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Legal costs incurred by a landlord in connection with litigation brought against it for the enforcement of the landlord’s repairing covenants, which the landlord was unsuccessful in, could not be recovered as service charges. Neither could the landlord recover costs paid to a tenant in settlement of the claim. The expenditure could not be described as having been incurred in “the proper management administration and maintenance” of the property, but in fact was incurred as a result of the landlord’s own breach of covenant.
The Court of Appeal considered the extent to which previous decisions of the Upper Tribunal, other than as to the law, are admissible before, and binding upon, the First Tier Tribunal. The case under appeal concerned a dispute over the premium payable for a lease extension but potentially has wider application to all Upper Tribunal decisions.
Whilst an order for costs made by the County Court does not necessarily limit later recovery of the full amount of costs incurred under the terms of the lease, close attention should be paid to the terms of the order made, especially when parties are compromising proceedings.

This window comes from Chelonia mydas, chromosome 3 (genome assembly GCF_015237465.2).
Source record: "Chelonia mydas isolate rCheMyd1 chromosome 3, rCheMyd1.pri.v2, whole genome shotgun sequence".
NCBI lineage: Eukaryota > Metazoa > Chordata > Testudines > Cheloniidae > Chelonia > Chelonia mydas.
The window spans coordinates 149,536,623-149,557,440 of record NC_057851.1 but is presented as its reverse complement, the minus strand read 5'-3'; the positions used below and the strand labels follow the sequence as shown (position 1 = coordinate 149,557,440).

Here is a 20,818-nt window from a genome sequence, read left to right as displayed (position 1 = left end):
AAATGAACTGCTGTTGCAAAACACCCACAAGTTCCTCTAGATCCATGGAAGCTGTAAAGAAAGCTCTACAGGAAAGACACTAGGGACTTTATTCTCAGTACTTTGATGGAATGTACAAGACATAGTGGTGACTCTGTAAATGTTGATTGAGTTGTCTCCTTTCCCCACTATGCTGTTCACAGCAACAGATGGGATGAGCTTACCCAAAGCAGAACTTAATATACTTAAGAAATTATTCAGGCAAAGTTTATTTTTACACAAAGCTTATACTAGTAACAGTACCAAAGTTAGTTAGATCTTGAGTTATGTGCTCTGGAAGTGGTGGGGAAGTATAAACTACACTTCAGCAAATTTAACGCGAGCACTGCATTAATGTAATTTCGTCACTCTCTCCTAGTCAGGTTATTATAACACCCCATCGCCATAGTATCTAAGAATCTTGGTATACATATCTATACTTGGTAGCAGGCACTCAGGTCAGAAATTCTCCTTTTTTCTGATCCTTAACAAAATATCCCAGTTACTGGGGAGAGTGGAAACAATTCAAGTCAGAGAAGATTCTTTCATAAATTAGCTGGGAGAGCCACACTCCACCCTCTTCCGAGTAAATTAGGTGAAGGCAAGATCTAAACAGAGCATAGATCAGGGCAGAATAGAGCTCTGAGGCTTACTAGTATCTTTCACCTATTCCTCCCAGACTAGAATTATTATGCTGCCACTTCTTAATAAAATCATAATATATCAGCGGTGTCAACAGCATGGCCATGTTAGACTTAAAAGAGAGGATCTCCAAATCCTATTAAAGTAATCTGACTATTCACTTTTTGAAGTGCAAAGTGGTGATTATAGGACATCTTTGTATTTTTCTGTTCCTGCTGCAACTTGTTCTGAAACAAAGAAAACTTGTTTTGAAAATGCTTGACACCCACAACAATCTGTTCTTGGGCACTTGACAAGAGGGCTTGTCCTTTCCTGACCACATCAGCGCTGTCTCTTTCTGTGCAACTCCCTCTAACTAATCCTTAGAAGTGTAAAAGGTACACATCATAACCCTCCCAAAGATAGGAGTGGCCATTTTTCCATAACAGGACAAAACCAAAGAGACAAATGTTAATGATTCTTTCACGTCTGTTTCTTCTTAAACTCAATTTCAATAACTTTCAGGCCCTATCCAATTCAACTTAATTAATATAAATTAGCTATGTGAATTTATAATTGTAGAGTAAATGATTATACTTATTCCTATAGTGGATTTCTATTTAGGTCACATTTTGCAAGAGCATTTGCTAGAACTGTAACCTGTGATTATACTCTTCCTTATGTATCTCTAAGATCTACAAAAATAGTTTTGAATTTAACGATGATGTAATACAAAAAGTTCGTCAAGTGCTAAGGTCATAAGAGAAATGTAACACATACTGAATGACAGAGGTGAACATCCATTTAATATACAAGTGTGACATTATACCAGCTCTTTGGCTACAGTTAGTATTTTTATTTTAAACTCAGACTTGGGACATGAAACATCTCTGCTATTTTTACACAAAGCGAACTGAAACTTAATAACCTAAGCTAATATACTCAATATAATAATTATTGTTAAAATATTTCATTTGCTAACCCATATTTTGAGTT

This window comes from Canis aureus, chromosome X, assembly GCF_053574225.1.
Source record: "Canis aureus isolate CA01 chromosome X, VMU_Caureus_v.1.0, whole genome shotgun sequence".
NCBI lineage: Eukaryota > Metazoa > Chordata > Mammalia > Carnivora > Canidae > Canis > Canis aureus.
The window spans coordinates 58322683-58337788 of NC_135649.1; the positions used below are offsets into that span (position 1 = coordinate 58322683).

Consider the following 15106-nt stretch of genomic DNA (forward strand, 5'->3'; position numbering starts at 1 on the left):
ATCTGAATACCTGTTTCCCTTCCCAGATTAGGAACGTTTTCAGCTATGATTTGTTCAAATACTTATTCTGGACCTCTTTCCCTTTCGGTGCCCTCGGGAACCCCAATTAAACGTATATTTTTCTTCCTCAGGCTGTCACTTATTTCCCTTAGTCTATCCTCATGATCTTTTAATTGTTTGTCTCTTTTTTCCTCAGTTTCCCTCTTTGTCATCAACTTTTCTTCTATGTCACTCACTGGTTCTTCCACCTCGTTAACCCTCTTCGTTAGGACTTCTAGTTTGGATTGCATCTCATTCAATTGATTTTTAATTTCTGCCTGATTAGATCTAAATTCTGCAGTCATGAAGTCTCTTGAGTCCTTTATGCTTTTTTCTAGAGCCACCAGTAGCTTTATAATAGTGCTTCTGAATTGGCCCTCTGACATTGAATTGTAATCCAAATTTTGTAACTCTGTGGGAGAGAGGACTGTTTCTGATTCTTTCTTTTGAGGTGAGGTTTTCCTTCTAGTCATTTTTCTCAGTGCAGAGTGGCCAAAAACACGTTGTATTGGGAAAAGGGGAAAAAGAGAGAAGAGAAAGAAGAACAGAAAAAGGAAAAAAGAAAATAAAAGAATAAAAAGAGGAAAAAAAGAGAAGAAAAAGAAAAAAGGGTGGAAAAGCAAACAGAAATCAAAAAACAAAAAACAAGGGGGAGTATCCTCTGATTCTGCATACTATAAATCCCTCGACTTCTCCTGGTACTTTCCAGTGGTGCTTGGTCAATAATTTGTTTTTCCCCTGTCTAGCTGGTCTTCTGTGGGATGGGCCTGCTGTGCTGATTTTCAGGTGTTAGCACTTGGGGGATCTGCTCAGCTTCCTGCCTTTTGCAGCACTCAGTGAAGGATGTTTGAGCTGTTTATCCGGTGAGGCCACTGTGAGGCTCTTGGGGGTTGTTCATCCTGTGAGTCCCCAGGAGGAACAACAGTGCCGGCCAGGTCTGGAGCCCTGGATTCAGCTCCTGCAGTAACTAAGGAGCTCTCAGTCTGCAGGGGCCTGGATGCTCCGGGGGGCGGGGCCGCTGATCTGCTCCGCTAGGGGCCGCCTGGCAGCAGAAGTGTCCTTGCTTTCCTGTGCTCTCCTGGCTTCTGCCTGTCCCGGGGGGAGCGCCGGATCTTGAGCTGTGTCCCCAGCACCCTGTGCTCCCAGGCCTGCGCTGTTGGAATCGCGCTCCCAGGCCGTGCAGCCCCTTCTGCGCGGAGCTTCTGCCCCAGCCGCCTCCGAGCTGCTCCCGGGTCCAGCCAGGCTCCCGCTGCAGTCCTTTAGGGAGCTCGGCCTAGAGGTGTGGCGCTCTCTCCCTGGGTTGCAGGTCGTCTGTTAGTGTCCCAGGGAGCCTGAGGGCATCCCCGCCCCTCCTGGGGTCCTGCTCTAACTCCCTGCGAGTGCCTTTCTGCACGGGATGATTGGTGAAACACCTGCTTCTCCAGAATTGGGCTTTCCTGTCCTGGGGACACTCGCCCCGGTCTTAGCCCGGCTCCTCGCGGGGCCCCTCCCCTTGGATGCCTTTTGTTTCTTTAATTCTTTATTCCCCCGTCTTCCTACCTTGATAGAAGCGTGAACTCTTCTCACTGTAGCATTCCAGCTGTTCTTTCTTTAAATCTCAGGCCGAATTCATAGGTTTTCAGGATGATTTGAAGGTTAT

A case management decision showing that the Tribunal may be willing to admit new expert evidence after the deadline for filing has passed (and close to the date of trial) if the new evidence is of substantial importance to the matters in issue and will ensure that questions raised by the other side do not go unanswered.
This case concerned the recovery of unpaid service charges. The landlord demanded of its tenant an interim service charge, being an estimate of the service charge payable for a service charge year. The lessee failed to pay the amount demanded.
A landlord had been entitled to recover VAT by way of service charges which it had to pay to its managing agent in respect of the salaries of the agent's caretaking staff. Such VAT did not fall within the extra-statutory concession set out in VAT Notice 48 at paragraph 3.18.